Because there is no evidence of the accident on any official records, you will not be able to use that information to help with a disability claim or to sue the other driver.

The same can be said for the vehicle. While it may not look like there was any real damage done to your car or that the damage done is only cosmetic, you may discover there are more issues than you thought. Suppose you do not have an accident report. In that case, you risk losing the chance to prove that your car issues are due to the accident, and you will not be able to get compensation for the problems someone else caused, leaving you without reliable transportation.

It Helps KEEP The ACCOUNT OF THE ACCIDENT ACCURATE

Having an accident report will also keep you safe from other parties who wish to embellish the story of what happened. When each party submits their insurance claims for the accident, having a detailed report from the police can help show insurance companies what damage was caused by the accident and what damage occurred before or after.

If it was a simple fender bender, but the other driver reports their passenger door was smashed in, an accident report can save you from being liable for the cost of that passenger door damage.

Take Photos of the Scene

Another aspect of getting good evidence of the car accident and protecting yourself is photographic evidence of the accident. If you are physically able, and it is safe to do so, take as many photos as possible from many different angles to show what happened. These photos can prove valuable for insurance claims and can be added to the accident report for evidence to back up your claims about the accident. Your auto accident injury lawyer may be able to use these photos to help your case.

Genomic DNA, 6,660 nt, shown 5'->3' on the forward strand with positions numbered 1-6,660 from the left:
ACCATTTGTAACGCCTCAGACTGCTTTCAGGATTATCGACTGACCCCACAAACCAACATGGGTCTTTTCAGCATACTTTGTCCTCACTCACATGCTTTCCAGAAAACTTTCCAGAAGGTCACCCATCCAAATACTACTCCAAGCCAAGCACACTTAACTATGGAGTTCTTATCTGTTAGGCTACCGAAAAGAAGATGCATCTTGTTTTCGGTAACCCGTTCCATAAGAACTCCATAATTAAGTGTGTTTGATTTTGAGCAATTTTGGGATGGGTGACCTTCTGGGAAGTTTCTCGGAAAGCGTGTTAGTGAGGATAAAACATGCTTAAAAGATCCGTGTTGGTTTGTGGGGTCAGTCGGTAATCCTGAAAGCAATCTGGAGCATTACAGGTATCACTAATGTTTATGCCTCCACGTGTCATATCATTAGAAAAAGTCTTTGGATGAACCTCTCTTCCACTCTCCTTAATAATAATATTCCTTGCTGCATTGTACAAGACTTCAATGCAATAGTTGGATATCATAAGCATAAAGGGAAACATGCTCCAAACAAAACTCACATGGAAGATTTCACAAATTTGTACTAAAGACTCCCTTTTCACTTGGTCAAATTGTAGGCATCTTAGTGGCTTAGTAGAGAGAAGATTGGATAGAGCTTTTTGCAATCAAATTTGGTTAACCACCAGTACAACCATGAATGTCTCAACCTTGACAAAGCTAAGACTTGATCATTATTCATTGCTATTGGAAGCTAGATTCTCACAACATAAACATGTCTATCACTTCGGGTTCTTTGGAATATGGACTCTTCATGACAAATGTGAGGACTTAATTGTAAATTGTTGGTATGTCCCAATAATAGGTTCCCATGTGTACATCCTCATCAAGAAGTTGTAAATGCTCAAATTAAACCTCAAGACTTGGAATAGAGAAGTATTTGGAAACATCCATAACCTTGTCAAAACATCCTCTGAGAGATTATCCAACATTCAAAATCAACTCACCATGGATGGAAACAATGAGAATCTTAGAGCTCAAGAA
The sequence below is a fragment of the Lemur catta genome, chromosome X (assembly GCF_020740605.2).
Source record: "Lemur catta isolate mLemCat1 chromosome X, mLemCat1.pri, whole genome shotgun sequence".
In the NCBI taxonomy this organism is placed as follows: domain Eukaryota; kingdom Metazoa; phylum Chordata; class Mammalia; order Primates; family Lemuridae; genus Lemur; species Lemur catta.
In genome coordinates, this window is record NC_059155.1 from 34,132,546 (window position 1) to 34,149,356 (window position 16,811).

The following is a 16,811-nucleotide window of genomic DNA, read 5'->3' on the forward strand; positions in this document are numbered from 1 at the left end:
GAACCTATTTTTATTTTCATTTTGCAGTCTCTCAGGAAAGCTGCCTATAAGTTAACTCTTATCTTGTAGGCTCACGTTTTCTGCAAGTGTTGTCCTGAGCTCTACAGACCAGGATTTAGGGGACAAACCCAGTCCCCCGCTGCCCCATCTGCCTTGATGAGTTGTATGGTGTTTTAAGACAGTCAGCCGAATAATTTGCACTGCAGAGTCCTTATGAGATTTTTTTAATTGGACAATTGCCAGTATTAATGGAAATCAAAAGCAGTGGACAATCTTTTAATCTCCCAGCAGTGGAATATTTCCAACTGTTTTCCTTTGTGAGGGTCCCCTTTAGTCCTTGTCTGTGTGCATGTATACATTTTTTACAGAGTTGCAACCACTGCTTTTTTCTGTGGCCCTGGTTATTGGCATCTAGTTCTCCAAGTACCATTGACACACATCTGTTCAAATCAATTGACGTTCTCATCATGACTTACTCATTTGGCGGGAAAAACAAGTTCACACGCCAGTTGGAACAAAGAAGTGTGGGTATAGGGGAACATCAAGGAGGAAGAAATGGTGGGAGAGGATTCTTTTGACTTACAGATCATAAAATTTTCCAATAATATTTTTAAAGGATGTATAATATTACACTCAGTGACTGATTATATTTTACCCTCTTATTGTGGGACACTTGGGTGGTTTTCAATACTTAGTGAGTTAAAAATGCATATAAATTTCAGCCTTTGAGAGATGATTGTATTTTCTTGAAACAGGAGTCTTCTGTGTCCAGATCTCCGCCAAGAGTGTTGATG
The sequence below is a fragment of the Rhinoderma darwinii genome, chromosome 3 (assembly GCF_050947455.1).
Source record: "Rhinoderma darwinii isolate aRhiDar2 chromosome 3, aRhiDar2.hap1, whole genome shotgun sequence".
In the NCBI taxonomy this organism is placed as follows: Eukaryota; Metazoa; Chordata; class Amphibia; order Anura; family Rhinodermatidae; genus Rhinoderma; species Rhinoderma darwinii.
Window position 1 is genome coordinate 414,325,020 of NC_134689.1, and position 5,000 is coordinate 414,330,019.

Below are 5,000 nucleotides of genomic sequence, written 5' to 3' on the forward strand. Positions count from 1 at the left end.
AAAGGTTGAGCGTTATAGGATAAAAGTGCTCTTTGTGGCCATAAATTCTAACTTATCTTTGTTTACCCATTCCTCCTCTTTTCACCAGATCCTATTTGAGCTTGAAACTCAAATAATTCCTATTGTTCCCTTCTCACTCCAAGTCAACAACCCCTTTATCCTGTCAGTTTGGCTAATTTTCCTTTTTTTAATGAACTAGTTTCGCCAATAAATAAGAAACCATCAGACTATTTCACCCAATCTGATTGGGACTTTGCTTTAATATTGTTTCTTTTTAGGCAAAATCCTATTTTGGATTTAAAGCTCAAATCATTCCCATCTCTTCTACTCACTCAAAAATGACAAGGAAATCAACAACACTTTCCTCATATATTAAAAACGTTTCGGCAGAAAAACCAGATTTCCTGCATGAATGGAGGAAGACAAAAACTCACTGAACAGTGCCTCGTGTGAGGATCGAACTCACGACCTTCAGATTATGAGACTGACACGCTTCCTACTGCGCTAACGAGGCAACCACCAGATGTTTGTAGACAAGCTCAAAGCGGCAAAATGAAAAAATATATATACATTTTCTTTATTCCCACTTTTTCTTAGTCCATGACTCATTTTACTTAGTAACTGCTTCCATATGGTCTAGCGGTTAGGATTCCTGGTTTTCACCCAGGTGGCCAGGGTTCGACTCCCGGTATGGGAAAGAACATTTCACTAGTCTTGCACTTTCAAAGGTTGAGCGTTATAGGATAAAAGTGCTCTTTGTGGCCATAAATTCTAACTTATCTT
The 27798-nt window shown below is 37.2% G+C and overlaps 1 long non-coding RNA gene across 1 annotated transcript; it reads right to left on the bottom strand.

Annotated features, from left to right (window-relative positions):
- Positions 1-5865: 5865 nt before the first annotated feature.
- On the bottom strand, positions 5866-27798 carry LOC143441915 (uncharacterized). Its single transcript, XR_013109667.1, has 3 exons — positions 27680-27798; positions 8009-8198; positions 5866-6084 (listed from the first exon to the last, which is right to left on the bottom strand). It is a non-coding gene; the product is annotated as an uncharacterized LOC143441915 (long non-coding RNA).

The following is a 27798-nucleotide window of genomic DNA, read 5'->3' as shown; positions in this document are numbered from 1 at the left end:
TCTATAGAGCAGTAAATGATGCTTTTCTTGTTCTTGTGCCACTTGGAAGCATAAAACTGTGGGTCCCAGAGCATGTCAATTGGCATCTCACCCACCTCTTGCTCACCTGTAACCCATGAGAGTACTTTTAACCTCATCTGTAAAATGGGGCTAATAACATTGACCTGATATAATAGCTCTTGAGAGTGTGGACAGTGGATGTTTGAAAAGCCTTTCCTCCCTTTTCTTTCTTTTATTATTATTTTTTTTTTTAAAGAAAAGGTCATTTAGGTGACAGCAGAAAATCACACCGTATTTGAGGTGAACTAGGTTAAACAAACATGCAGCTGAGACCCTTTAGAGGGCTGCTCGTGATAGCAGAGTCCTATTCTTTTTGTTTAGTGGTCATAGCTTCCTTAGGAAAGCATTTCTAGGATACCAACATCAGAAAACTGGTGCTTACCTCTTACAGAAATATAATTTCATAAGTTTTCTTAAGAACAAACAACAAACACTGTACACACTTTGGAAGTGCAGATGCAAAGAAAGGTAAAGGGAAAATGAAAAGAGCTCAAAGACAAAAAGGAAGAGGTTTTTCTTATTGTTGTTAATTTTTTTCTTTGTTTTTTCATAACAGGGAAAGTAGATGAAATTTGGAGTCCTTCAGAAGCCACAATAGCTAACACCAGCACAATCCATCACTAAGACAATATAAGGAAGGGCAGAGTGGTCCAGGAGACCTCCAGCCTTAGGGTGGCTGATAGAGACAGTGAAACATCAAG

How Do I File a Car Accident Report in Pennsylvania?

Typically, the police officer who responds to the scene of the accident will fill out the report and file it with the DOT for you. If you file an accident report yourself for the state of Pennsylvania, you will need to fill out the official accident report that requires some information about both parties involved. Make sure you get the other driver’s contact details before you leave the accident scene.

Do I Need a Local Attorney for my Car Accident?

No matter the accident’s severity, you should always contact a local attorney as quickly as possible. It is never too soon to get in touch with a lawyer after an accident. When you contact Westmoreland Injury Lawyers, our experienced personal injury lawyers have the experience and knowledge to help you navigate the legal ramifications of a vehicle accident.

Are You Ready to Speak to Your Local Attorneys for Car Accidents?

It is challenging and emotionally taxing to deal with the legal process after an accident, but you do not have to go through this alone. When you contact Westmoreland Injury Lawyers for a free consultation, our experienced local attorneys will review your case and determine what steps should be taken next. Let us deal with your car accident case’s paperwork and legal aspects while you heal from this traumatizing event.